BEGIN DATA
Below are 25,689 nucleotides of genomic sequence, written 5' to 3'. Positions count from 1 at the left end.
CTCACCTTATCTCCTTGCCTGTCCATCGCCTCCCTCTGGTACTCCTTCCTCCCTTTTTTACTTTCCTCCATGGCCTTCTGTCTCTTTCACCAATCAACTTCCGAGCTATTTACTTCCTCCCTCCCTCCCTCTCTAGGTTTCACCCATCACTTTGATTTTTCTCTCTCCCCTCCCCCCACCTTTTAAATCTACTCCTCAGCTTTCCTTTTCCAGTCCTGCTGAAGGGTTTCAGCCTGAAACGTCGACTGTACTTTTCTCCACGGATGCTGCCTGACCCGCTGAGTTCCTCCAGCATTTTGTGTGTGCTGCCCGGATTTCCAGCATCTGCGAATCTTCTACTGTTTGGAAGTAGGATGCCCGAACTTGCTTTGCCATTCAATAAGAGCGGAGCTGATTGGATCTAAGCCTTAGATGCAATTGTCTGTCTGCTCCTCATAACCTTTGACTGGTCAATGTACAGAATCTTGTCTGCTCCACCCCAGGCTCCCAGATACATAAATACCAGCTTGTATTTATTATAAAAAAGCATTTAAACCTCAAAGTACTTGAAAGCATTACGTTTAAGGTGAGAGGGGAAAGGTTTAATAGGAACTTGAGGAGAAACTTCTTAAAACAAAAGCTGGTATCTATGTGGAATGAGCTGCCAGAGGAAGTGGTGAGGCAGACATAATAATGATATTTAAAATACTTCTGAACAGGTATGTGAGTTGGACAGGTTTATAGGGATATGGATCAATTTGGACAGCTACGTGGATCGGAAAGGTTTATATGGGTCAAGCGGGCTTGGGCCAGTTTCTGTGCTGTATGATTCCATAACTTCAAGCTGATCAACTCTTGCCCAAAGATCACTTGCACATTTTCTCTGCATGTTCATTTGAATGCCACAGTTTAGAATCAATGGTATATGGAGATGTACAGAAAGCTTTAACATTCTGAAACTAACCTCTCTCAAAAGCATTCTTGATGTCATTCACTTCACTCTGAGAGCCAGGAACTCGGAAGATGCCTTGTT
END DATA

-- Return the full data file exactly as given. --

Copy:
Below are 25,689 nucleotides of genomic sequence, written 5' to 3'. Positions count from 1 at the left end.
CTCACCTTATCTCCTTGCCTGTCCATCGCCTCCCTCTGGTACTCCTTCCTCCCTTTTTTACTTTCCTCCATGGCCTTCTGTCTCTTTCACCAATCAACTTCCGAGCTATTTACTTCCTCCCTCCCTCCCTCTCTAGGTTTCACCCATCACTTTGATTTTTCTCTCTCCCCTCCCCCCACCTTTTAAATCTACTCCTCAGCTTTCCTTTTCCAGTCCTGCTGAAGGGTTTCAGCCTGAAACGTCGACTGTACTTTTCTCCACGGATGCTGCCTGACCCGCTGAGTTCCTCCAGCATTTTGTGTGTGCTGCCCGGATTTCCAGCATCTGCGAATCTTCTACTGTTTGGAAGTAGGATGCCCGAACTTGCTTTGCCATTCAATAAGAGCGGAGCTGATTGGATCTAAGCCTTAGATGCAATTGTCTGTCTGCTCCTCATAACCTTTGACTGGTCAATGTACAGAATCTTGTCTGCTCCACCCCAGGCTCCCAGATACATAAATACCAGCTTGTATTTATTATAAAAAAGCATTTAAACCTCAAAGTACTTGAAAGCATTACGTTTAAGGTGAGAGGGGAAAGGTTTAATAGGAACTTGAGGAGAAACTTCTTAAAACAAAAGCTGGTATCTATGTGGAATGAGCTGCCAGAGGAAGTGGTGAGGCAGACATAATAATGATATTTAAAATACTTCTGAACAGGTATGTGAGTTGGACAGGTTTATAGGGATATGGATCAATTTGGACAGCTACGTGGATCGGAAAGGTTTATATGGGTCAAGCGGGCTTGGGCCAGTTTCTGTGCTGTATGATTCCATAACTTCAAGCTGATCAACTCTTGCCCAAAGATCACTTGCACATTTTCTCTGCATGTTCATTTGAATGCCACAGTTTAGAATCAATGGTATATGGAGATGTACAGAAAGCTTTAACATTCTGAAACTAACCTCTCTCAAAAGCATTCTTGATGTCATTCACTTCACTCTGAGAGCCAGGAACTCGGAAGATGCCTTGTT